by Dennis Crouch
Apple Inc v. Pepper (Supreme Court 2018)
On November 26, 2018, the Supreme Court will hear oral arguments in an interesting consumer antitrust class action lawsuit involving Apple’s “App Store.” The only typical* way to install new apps on an Apple iPhone is via the App Store and the complaint in this case alleges that the single-market setup results in inflated prices. Apple’s first response in this case is that it is simply providing the market and that App prices are being set by app developers, not Apple. Of course the reality here is that Apple charges the app developers to sell on the App Store, and the developers raised their prices to account for the fees.
The question before the Supreme Court:
Whether consumers may sue anyone who delivers goods to them for antitrust damages, even when they seek damages based on prices set by third parties who would be the immediate victims of the alleged offense.
Apple argues that the lawsuit should be barred by Illinois Brick Co. v. Illinois, 431 U.S. 720 (1977), which limited certain antitrust remedies to direct purchasers and not downstream parties. Although Apple does interact directly with consumers, it argues that it does so as “an agent on behalf of third party sellers.”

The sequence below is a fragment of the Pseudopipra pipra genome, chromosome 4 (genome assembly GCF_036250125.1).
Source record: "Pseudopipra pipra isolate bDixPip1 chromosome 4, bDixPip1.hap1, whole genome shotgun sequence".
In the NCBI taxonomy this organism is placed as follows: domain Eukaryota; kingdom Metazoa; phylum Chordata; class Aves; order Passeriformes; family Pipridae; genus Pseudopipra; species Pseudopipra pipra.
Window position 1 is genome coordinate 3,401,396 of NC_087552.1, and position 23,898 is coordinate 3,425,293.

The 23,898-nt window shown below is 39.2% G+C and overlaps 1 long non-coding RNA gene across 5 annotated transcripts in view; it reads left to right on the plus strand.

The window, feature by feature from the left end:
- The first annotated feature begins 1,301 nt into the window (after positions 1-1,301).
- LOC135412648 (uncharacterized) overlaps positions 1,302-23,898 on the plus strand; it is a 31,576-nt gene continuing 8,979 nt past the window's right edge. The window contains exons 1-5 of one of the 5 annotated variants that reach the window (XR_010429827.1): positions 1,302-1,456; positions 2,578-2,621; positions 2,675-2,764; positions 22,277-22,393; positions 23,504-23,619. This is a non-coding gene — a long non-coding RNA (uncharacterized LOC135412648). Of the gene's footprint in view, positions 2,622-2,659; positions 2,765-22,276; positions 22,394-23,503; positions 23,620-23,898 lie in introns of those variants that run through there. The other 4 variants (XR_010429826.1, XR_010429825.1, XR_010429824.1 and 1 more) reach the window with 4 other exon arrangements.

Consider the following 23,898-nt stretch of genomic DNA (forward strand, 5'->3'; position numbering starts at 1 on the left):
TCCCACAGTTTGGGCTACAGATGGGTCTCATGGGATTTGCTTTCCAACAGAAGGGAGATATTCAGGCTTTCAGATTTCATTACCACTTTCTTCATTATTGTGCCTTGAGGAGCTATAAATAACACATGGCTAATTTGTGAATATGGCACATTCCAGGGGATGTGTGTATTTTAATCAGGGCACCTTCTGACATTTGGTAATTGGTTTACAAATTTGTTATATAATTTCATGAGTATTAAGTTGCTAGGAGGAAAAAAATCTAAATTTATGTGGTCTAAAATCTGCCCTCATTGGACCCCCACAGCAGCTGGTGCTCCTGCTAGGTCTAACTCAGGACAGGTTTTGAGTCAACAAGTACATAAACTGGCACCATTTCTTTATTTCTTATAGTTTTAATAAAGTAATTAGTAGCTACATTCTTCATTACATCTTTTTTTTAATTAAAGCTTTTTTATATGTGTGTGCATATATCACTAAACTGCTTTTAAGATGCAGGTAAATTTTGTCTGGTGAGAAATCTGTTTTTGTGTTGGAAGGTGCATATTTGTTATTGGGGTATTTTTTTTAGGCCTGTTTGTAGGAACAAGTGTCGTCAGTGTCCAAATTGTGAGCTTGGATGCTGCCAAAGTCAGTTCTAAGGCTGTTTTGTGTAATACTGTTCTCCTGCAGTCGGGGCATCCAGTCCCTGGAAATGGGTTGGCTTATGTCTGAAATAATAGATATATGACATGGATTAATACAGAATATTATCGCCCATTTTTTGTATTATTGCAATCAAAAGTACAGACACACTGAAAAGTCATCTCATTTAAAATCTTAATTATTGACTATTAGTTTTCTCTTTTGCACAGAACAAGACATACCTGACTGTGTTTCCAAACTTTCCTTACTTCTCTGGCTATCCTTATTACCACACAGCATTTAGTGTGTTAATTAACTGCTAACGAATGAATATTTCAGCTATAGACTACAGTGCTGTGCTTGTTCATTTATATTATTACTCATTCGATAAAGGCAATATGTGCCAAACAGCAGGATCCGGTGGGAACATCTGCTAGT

The district court agreed with Apple and dismissed the case. On appeal, however, the 9th Circuit reversed and distinguished this case from Illinois Brick since Apple is dealing directly with consumers — holding that consumers can sue the party who delivers the goods even if seeking pass-through damages. This is a split from a prior 8th Circuit decision.
Apple’s argument here is essentially a technicality. There are several ways of implementing a legal structure for the App Store market that would effectively identical in terms of market structure and pricing. Here, Apple intentionally chose a legal structure that attempts to limit its liability to consumers all while (allegedly) abusing its market power over those consumers. The question for the court seems parallel to what it faces in patent eligibility: Whether or not to ignore the details of the legal documents in favor of an approach that looks at a more generalized impact.
(Note – My understanding is that “sideloading” is technically possible but problematic for many reasons.)